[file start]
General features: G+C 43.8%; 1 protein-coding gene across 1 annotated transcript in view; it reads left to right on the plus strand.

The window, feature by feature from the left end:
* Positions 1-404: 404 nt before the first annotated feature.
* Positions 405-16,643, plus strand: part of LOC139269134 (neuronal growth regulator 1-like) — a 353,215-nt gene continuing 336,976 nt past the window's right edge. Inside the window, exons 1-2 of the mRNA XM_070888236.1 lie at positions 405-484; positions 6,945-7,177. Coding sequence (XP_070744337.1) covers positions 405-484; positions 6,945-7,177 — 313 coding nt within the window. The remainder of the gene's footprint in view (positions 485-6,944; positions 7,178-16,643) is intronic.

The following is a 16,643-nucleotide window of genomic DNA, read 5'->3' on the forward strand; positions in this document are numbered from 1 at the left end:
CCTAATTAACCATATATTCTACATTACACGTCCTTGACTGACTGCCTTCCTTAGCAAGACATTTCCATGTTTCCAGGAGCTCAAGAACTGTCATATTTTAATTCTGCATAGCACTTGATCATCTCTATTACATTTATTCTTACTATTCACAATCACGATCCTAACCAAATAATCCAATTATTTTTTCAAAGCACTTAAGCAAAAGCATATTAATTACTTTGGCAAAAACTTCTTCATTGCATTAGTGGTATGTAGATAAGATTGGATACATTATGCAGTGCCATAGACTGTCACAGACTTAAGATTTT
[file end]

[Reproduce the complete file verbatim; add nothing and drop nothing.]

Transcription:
General features: G+C 43.8%; 1 protein-coding gene across 1 annotated transcript in view; it reads left to right on the plus strand.

The window, feature by feature from the left end:
* Positions 1-404: 404 nt before the first annotated feature.
* Positions 405-16,643, plus strand: part of LOC139269134 (neuronal growth regulator 1-like) — a 353,215-nt gene continuing 336,976 nt past the window's right edge. Inside the window, exons 1-2 of the mRNA XM_070888236.1 lie at positions 405-484; positions 6,945-7,177. Coding sequence (XP_070744337.1) covers positions 405-484; positions 6,945-7,177 — 313 coding nt within the window. The remainder of the gene's footprint in view (positions 485-6,944; positions 7,178-16,643) is intronic.

The following is a 16,643-nucleotide window of genomic DNA, read 5'->3' on the forward strand; positions in this document are numbered from 1 at the left end:
CCTAATTAACCATATATTCTACATTACACGTCCTTGACTGACTGCCTTCCTTAGCAAGACATTTCCATGTTTCCAGGAGCTCAAGAACTGTCATATTTTAATTCTGCATAGCACTTGATCATCTCTATTACATTTATTCTTACTATTCACAATCACGATCCTAACCAAATAATCCAATTATTTTTTCAAAGCACTTAAGCAAAAGCATATTAATTACTTTGGCAAAAACTTCTTCATTGCATTAGTGGTATGTAGATAAGATTGGATACATTATGCAGTGCCATAGACTGTCACAGACTTAAGATTTT